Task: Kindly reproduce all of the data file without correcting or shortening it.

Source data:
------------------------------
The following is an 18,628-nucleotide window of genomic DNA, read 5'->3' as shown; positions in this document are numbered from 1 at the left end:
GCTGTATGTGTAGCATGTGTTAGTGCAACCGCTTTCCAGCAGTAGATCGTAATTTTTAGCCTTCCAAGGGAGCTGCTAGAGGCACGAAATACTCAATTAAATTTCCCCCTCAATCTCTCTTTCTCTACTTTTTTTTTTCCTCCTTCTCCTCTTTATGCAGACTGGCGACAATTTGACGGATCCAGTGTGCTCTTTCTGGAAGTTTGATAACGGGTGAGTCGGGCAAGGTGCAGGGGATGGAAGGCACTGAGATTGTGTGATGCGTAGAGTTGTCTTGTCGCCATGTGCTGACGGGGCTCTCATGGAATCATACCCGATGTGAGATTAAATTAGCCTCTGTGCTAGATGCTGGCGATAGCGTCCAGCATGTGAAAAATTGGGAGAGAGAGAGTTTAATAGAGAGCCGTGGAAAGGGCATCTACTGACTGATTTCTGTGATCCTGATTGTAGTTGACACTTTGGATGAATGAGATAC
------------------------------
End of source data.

The following is an 18,628-nucleotide window of genomic DNA, read 5'->3' as shown; positions in this document are numbered from 1 at the left end:
GCTGTATGTGTAGCATGTGTTAGTGCAACCGCTTTCCAGCAGTAGATCGTAATTTTTAGCCTTCCAAGGGAGCTGCTAGAGGCACGAAATACTCAATTAAATTTCCCCCTCAATCTCTCTTTCTCTACTTTTTTTTTTCCTCCTTCTCCTCTTTATGCAGACTGGCGACAATTTGACGGATCCAGTGTGCTCTTTCTGGAAGTTTGATAACGGGTGAGTCGGGCAAGGTGCAGGGGATGGAAGGCACTGAGATTGTGTGATGCGTAGAGTTGTCTTGTCGCCATGTGCTGACGGGGCTCTCATGGAATCATACCCGATGTGAGATTAAATTAGCCTCTGTGCTAGATGCTGGCGATAGCGTCCAGCATGTGAAAAATTGGGAGAGAGAGAGTTTAATAGAGAGCCGTGGAAAGGGCATCTACTGACTGATTTCTGTGATCCTGATTGTAGTTGACACTTTGGATGAATGAGATAC